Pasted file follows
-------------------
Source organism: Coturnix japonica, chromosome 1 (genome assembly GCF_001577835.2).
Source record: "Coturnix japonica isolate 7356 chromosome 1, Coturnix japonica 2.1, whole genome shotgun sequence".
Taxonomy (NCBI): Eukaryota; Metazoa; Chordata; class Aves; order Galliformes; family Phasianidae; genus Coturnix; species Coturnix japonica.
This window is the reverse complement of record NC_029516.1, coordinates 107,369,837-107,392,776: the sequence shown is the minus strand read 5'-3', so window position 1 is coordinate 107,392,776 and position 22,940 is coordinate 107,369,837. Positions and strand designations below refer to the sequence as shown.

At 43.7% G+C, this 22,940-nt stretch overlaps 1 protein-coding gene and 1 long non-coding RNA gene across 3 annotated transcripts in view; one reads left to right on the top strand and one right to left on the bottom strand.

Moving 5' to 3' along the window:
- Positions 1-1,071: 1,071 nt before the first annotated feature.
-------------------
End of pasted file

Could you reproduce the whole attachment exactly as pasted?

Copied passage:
Source organism: Coturnix japonica, chromosome 1 (genome assembly GCF_001577835.2).
Source record: "Coturnix japonica isolate 7356 chromosome 1, Coturnix japonica 2.1, whole genome shotgun sequence".
Taxonomy (NCBI): Eukaryota; Metazoa; Chordata; class Aves; order Galliformes; family Phasianidae; genus Coturnix; species Coturnix japonica.
This window is the reverse complement of record NC_029516.1, coordinates 107,369,837-107,392,776: the sequence shown is the minus strand read 5'-3', so window position 1 is coordinate 107,392,776 and position 22,940 is coordinate 107,369,837. Positions and strand designations below refer to the sequence as shown.

At 43.7% G+C, this 22,940-nt stretch overlaps 1 protein-coding gene and 1 long non-coding RNA gene across 3 annotated transcripts in view; one reads left to right on the top strand and one right to left on the bottom strand.

Moving 5' to 3' along the window:
- Positions 1-1,071: 1,071 nt before the first annotated feature.